Dowell: ABM’s Energy Solutions division has not performed a sustainability program on a Class A office building. We have an extensive history with retail facilities, universities, K-12 schools, municipal government, and federal institutions. We have helped these clients save from 18% to as high as 60% of their utility expenses, with average savings being 28%.
Karnatz: One notable example is the Dirksen Building in Chicago. We completed an HVAC, automation, lighting, and plumbing-fixture retrofit over the entire building. In the end, we reduced total annual energy consumption by 34% and water by 41% over the average annual consumption for the 10 years prior to the retrofit.
CSE: Please describe your experience in smart or intelligent Class A office buildings.
Karnatz: One of the primary focuses of our business is intelligent buildings. We are excited by the maturation of building and peripheral technologies and the possibilities this presents to our clients when systems are properly stitched together. We believe engineers need to do a better job at educating clients in understanding what an intelligent building is, and avoid using words like "smart" and "green." Too often, we encounter clients that are disillusioned and believe that an intelligent building is a supercharged BAS that has some metering, lighting control, fault detection, and dashboard layered on it; whereas, in actuality, there are 15 or so core systems that together make up an intelligent building.
It is often not possible to establish a business case to integrate all of these systems together at once to achieve an ultimate end outcome when things continuously evolve. We work with our clients to establish a long-range vision and master plan that begins with an integrated and converged network that is open, scalable over time, and doesn’t preclude the integration of future, yet-to-be-developed technologies. We believe that many current systems and providers who do not subscribe to this will be leapfrogged by the rapid developments in this area.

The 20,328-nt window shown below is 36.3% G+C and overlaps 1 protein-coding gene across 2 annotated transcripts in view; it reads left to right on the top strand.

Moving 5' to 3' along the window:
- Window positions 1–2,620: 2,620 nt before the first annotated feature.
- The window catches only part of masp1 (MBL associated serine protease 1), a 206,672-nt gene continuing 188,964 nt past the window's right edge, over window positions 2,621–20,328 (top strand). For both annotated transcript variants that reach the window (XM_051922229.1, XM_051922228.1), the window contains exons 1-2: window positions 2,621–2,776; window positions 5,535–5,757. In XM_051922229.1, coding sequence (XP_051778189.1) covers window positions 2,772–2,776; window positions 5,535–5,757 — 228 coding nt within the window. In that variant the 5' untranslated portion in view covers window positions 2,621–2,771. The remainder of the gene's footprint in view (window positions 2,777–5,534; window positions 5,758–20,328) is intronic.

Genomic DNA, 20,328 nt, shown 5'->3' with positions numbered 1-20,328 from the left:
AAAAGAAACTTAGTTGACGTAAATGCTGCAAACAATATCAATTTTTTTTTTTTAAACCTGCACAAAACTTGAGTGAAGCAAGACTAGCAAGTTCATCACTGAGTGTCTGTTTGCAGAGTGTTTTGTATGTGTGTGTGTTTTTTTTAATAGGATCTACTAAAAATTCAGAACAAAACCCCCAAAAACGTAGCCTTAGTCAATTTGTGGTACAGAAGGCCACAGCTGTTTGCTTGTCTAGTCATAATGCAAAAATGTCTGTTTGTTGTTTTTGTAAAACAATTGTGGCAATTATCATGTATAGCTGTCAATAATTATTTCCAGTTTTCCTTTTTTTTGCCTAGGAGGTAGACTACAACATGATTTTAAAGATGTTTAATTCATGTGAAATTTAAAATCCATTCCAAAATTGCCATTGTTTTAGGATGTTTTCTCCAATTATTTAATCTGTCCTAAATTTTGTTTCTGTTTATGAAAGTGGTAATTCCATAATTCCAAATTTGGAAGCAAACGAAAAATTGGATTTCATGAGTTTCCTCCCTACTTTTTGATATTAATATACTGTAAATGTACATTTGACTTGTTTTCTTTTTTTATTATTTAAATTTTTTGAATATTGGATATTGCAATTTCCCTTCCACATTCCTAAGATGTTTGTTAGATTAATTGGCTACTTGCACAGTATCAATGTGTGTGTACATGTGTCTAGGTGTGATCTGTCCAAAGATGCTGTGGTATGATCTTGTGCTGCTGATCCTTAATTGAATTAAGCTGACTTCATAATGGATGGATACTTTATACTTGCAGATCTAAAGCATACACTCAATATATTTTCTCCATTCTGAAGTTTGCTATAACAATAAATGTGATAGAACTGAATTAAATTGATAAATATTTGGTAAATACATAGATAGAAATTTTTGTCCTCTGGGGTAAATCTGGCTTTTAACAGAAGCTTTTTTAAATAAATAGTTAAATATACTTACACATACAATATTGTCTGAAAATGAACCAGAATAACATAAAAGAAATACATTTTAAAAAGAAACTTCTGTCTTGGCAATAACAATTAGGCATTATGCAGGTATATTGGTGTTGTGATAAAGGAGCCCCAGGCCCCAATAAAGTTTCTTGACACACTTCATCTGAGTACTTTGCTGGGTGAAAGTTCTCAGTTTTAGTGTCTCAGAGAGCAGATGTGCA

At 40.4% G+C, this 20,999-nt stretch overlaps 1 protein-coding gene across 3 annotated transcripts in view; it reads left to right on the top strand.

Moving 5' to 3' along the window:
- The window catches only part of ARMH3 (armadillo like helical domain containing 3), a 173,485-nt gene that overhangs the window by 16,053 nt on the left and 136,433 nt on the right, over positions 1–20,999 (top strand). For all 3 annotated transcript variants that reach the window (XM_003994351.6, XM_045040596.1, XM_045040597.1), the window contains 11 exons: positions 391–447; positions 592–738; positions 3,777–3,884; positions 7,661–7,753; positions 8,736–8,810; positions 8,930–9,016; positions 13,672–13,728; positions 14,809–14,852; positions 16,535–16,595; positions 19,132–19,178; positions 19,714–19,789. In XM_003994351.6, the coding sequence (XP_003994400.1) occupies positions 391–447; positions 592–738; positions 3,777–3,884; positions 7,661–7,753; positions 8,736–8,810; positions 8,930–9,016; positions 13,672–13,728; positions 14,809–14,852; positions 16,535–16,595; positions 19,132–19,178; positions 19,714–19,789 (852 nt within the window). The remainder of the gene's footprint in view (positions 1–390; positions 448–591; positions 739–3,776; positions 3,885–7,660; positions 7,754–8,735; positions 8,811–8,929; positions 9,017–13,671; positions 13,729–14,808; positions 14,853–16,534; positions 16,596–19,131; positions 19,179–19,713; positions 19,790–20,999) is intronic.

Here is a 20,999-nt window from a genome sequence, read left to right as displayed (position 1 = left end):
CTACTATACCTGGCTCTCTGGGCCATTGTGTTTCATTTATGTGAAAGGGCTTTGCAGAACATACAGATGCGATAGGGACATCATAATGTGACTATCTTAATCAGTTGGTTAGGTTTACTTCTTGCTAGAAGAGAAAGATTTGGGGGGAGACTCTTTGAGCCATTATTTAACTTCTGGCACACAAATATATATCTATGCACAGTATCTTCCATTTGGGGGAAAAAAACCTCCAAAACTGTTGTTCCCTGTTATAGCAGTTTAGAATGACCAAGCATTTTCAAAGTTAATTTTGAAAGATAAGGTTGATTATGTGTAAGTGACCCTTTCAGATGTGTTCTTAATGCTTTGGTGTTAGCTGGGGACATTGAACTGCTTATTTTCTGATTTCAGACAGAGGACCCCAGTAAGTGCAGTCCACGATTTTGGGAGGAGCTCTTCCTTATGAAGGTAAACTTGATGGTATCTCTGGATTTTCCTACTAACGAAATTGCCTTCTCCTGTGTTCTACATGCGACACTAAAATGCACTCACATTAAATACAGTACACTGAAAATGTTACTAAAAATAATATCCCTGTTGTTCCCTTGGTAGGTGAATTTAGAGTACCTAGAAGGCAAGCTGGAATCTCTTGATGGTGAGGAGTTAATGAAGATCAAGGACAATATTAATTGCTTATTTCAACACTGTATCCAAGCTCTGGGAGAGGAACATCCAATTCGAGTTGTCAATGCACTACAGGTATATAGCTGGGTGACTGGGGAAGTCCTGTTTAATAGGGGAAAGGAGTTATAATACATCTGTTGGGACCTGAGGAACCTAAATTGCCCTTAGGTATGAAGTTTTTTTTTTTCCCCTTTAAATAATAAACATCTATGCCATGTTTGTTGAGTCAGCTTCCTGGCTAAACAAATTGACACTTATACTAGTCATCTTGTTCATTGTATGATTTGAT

CSE: Have you worked with a Class A office building client to specify kiosks or other prominently displayed energy efficiency monitoring systems in a building? What types of tools are clients requesting to encourage their people to save energy?
Karnatz: On nearly all of our recent projects, we have implemented multiple-channel visualization and awareness systems. This includes lobby kiosks, elevator graphics, operator/occupant dashboards, and mobile communications. Providing real-time awareness and varying levels of control to the occupant creates a sense of empowerment and accountability that drives positive behavioral change. This results in greater experiential satisfaction and better economic outcomes.
Dowell: We have not been implementing these for any Class A space, but we have for schools and some retail space. They typically save 7% to 10% of baseline energy costs because they track occupant behaviors and how they affect consumption. We are contemplating using "energy" kiosks on all projects as a means of demonstrating the success of the program and to enhance our measurement and verification program.